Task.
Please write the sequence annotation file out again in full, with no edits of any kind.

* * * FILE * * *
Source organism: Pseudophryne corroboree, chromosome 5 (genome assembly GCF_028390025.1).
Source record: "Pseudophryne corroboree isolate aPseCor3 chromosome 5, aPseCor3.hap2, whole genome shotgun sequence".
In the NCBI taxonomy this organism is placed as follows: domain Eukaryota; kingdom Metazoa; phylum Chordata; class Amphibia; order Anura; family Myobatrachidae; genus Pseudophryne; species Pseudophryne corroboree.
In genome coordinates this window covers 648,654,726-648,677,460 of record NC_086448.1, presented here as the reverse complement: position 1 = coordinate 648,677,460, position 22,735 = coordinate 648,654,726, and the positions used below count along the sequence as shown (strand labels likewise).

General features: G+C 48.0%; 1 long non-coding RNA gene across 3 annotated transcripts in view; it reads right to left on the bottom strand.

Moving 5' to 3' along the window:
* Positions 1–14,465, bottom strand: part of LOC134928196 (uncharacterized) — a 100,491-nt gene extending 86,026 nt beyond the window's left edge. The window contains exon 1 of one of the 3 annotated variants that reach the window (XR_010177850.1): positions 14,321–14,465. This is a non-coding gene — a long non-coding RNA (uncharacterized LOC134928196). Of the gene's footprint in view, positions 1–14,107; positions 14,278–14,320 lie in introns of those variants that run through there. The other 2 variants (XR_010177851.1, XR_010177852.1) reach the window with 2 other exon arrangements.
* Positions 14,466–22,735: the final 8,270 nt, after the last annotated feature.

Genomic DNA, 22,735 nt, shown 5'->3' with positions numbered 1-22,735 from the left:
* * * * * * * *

Source organism: Pseudophryne corroboree, chromosome 5 (genome assembly GCF_028390025.1).
Source record: "Pseudophryne corroboree isolate aPseCor3 chromosome 5, aPseCor3.hap2, whole genome shotgun sequence".
In the NCBI taxonomy this organism is placed as follows: domain Eukaryota; kingdom Metazoa; phylum Chordata; class Amphibia; order Anura; family Myobatrachidae; genus Pseudophryne; species Pseudophryne corroboree.
In genome coordinates this window covers 648,654,726-648,677,460 of record NC_086448.1, presented here as the reverse complement: position 1 = coordinate 648,677,460, position 22,735 = coordinate 648,654,726, and the positions used below count along the sequence as shown (strand labels likewise).

General features: G+C 48.0%; 1 long non-coding RNA gene across 3 annotated transcripts in view; it reads right to left on the bottom strand.

Moving 5' to 3' along the window:
* Positions 1–14,465, bottom strand: part of LOC134928196 (uncharacterized) — a 100,491-nt gene extending 86,026 nt beyond the window's left edge. The window contains exon 1 of one of the 3 annotated variants that reach the window (XR_010177850.1): positions 14,321–14,465. This is a non-coding gene — a long non-coding RNA (uncharacterized LOC134928196). Of the gene's footprint in view, positions 1–14,107; positions 14,278–14,320 lie in introns of those variants that run through there. The other 2 variants (XR_010177851.1, XR_010177852.1) reach the window with 2 other exon arrangements.
* Positions 14,466–22,735: the final 8,270 nt, after the last annotated feature.

Genomic DNA, 22,735 nt, shown 5'->3' with positions numbered 1-22,735 from the left: